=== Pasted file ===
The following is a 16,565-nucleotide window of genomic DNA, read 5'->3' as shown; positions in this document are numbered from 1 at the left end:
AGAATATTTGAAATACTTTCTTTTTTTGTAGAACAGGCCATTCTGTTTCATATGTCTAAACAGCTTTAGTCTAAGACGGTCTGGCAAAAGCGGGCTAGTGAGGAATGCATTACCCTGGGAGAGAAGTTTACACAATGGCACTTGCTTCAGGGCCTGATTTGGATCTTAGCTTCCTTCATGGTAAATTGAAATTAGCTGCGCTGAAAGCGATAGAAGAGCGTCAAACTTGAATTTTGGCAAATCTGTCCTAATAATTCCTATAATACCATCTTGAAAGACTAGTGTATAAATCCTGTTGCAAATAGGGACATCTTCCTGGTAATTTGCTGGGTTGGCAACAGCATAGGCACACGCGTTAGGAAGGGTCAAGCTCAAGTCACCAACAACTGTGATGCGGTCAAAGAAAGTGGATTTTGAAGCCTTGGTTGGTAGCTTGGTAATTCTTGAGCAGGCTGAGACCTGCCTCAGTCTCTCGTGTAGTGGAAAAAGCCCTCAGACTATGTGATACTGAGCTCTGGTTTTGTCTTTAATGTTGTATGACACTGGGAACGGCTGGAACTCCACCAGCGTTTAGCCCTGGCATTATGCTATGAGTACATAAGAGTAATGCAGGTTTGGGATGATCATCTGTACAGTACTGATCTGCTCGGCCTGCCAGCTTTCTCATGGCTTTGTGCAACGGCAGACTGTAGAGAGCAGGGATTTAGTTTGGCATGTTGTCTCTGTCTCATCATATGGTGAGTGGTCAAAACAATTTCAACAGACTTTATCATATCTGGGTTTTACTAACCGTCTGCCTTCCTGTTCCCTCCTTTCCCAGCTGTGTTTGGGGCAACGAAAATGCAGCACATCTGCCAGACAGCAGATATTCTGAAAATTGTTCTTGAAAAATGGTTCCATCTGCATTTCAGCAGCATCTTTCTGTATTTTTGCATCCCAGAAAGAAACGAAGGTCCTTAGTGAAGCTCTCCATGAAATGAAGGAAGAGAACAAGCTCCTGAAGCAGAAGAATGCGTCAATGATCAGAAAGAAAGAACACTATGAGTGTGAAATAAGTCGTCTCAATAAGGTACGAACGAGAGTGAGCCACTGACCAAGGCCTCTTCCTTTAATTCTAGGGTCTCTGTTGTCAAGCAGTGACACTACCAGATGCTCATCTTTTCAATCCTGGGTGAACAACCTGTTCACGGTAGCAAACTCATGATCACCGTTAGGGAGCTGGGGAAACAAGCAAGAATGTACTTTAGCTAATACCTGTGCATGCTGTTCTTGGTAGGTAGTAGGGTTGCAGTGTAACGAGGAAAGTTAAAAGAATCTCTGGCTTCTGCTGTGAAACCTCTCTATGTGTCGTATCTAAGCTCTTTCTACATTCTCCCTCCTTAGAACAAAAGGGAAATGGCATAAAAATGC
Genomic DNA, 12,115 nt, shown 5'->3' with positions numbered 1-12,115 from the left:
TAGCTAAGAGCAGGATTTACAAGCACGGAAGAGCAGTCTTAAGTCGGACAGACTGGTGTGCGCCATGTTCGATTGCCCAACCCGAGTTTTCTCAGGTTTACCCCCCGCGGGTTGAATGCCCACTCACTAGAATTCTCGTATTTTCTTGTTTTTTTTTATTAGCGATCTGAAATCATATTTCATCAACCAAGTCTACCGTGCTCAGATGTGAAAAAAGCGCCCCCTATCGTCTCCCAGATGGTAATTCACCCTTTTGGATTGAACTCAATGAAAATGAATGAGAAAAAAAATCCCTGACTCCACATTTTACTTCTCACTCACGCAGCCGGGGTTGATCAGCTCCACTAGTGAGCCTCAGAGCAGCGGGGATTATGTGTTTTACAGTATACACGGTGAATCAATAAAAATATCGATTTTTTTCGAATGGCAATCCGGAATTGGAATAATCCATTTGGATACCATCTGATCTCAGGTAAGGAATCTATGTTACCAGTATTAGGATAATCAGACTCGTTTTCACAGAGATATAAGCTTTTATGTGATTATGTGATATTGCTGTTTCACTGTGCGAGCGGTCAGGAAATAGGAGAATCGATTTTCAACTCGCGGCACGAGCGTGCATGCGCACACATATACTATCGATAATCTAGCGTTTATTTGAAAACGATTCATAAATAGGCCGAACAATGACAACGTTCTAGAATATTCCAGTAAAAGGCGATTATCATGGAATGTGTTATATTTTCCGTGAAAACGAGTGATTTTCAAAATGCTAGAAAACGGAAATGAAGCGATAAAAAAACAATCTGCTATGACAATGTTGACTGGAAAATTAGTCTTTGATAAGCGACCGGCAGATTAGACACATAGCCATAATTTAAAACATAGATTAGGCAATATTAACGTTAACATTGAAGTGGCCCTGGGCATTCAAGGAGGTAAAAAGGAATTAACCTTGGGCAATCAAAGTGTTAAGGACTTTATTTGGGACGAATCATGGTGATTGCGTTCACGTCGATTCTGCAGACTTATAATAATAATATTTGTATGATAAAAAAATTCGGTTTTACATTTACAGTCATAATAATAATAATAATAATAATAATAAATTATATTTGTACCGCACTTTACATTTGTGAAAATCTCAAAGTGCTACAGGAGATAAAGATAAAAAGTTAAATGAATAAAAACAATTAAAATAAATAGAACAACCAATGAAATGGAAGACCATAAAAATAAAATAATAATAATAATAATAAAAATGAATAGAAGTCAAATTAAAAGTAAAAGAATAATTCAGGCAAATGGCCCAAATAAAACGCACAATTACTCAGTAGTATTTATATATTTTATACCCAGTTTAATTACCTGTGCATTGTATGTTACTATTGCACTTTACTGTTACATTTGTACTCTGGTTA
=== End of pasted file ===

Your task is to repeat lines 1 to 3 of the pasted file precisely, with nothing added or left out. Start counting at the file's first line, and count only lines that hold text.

The following is a 16,565-nucleotide window of genomic DNA, read 5'->3' as shown; positions in this document are numbered from 1 at the left end:
AGAATATTTGAAATACTTTCTTTTTTTGTAGAACAGGCCATTCTGTTTCATATGTCTAAACAGCTTTAGTCTAAGACGGTCTGGCAAAAGCGGGCTAGTGAGGAATGCATTACCCTGGGAGAGAAGTTTACACAATGGCACTTGCTTCAGGGCCTGATTTGGATCTTAGCTTCCTTCATGGTAAATTGAAATTAGCTGCGCTGAAAGCGATAGAAGAGCGTCAAACTTGAATTTTGGCAAATCTGTCCTAATAATTCCTATAATACCATCTTGAAAGACTAGTGTATAAATCCTGTTGCAAATAGGGACATCTTCCTGGTAATTTGCTGGGTTGGCAACAGCATAGGCACACGCGTTAGGAAGGGTCAAGCTCAAGTCACCAACAACTGTGATGCGGTCAAAGAAAGTGGATTTTGAAGCCTTGGTTGGTAGCTTGGTAATTCTTGAGCAGGCTGAGACCTGCCTCAGTCTCTCGTGTAGTGGAAAAAGCCCTCAGACTATGTGATACTGAGCTCTGGTTTTGTCTTTAATGTTGTATGACACTGGGAACGGCTGGAACTCCACCAGCGTTTAGCCCTGGCATTATGCTATGAGTACATAAGAGTAATGCAGGTTTGGGATGATCATCTGTACAGTACTGATCTGCTCGGCCTGCCAGCTTTCTCATGGCTTTGTGCAACGGCAGACTGTAGAGAGCAGGGATTTAGTTTGGCATGTTGTCTCTGTCTCATCATATGGTGAGTGGTCAAAACAATTTCAACAGACTTTATCATATCTGGGTTTTACTAACCGTCTGCCTTCCTGTTCCCTCCTTTCCCAGCTGTGTTTGGGGCAACGAAAATGCAGCACATCTGCCAGACAGCAGATATTCTGAAAATTGTTCTTGAAAAATGGTTCCATCTGCATTTCAGCAGCATCTTTCTGTATTTTTGCATCCCAGAAAGAAACGAAGGTCCTTAGTGAAGCTCTCCATGAAATGAAGGAAGAGAACAAGCTCCTGAAGCAGAAGAATGCGTCAATGATCAGAAAGAAAGAACACTATGAGTGTGAAATAAGTCGTCTCAATAAGGTACGAACGAGAGTGAGCCACTGACCAAGGCCTCTTCCTTTAATTCTAGGGTCTCTGTTGTCAAGCAGTGACACTACCAGATGCTCATCTTTTCAATCCTGGGTGAACAACCTGTTCACGGTAGCAAACTCATGATCACCGTTAGGGAGCTGGGGAAACAAGCAAGAATGTACTTTAGCTAATACCTGTGCATGCTGTTCTTGGTAGGTAGTAGGGTTGCAGTGTAACGAGGAAAGTTAAAAGAATCTCTGGCTTCTGCTGTGAAACCTCTCTATGTGTCGTATCTAAGCTCTTTCTACATTCTCCCTCCTTAGAACAAAAGGGAAATGGCATAAAAATGC
Genomic DNA, 12,115 nt, shown 5'->3' with positions numbered 1-12,115 from the left: